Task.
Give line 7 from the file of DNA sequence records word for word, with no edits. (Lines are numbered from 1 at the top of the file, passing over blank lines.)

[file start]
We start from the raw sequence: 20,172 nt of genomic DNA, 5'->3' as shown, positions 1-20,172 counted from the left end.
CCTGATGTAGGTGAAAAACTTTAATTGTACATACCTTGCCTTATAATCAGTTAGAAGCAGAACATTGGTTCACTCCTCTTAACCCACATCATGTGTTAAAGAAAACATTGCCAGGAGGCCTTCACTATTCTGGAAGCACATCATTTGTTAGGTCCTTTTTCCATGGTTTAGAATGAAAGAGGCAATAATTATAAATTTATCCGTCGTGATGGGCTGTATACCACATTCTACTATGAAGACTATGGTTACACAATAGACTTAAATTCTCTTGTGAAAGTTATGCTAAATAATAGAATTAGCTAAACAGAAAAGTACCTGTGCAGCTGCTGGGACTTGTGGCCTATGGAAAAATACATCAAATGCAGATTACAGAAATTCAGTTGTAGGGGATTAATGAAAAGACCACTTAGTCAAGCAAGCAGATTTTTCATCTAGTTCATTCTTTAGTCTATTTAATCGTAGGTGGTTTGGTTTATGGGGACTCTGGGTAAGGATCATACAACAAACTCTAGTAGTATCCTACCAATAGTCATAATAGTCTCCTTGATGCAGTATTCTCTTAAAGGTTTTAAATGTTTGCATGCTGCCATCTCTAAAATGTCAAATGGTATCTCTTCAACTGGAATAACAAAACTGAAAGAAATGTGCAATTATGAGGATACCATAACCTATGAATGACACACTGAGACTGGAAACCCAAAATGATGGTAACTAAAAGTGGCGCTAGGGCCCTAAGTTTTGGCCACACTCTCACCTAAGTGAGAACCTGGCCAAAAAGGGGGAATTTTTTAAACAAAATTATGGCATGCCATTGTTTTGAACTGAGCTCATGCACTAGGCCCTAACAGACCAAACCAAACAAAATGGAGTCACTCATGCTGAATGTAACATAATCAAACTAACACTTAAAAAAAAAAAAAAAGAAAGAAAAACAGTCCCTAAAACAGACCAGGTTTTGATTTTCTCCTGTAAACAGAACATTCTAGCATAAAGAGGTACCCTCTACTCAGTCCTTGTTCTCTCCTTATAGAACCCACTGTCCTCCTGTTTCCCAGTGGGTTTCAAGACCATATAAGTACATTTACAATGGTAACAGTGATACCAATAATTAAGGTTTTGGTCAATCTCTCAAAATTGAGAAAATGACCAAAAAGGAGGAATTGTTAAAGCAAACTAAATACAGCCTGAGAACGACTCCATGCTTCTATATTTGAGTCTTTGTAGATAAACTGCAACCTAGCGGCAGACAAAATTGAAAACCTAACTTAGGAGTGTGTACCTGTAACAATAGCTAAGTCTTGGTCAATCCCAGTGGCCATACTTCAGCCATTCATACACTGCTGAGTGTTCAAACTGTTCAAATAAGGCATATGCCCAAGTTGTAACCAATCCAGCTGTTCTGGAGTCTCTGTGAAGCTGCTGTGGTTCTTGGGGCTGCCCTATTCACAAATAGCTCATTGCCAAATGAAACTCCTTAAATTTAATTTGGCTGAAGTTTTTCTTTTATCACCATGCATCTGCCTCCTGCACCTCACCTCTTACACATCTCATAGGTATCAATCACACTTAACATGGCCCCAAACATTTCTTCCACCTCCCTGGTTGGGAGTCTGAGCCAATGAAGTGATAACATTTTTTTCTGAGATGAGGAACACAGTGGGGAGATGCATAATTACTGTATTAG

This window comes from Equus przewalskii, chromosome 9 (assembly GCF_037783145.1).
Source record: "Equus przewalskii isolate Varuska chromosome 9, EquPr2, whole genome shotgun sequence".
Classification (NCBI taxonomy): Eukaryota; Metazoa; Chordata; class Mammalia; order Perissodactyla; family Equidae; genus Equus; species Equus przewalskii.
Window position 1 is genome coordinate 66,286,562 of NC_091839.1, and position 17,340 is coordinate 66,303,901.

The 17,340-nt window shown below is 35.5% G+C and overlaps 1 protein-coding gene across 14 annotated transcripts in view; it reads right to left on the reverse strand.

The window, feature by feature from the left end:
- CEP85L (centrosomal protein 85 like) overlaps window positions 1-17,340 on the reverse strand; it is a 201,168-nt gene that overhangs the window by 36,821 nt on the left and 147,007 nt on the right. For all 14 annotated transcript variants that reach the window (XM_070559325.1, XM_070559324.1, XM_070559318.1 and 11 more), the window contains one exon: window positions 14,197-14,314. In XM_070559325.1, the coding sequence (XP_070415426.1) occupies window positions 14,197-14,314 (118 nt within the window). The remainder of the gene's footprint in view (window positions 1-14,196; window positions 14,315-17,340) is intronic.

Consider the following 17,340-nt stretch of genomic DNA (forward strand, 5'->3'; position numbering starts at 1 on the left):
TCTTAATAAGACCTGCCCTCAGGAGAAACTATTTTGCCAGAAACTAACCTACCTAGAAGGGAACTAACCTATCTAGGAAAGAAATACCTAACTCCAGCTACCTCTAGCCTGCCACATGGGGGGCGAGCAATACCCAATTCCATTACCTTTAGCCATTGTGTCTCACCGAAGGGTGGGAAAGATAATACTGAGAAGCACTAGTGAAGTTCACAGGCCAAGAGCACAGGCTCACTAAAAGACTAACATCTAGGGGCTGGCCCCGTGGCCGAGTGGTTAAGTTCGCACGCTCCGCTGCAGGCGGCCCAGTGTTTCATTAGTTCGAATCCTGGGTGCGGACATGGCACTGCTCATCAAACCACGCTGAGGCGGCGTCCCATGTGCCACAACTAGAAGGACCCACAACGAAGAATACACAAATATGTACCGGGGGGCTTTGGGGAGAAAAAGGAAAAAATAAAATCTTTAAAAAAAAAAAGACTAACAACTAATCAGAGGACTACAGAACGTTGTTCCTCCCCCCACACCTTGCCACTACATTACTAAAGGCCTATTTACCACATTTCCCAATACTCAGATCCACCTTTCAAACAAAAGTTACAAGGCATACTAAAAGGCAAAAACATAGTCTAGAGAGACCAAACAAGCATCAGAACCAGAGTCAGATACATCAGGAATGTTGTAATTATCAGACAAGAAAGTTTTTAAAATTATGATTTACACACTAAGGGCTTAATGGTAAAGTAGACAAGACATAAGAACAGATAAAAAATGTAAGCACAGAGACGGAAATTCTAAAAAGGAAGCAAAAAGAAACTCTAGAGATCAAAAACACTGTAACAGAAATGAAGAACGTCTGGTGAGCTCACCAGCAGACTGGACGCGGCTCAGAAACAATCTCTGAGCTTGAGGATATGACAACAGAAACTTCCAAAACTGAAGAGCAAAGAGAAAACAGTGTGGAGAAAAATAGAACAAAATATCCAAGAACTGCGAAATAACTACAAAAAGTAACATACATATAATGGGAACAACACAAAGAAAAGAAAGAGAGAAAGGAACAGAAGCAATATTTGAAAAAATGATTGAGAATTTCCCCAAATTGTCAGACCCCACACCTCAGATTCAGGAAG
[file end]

The 17,340-nt window shown below is 35.5% G+C and overlaps 1 protein-coding gene across 14 annotated transcripts in view; it reads right to left on the reverse strand.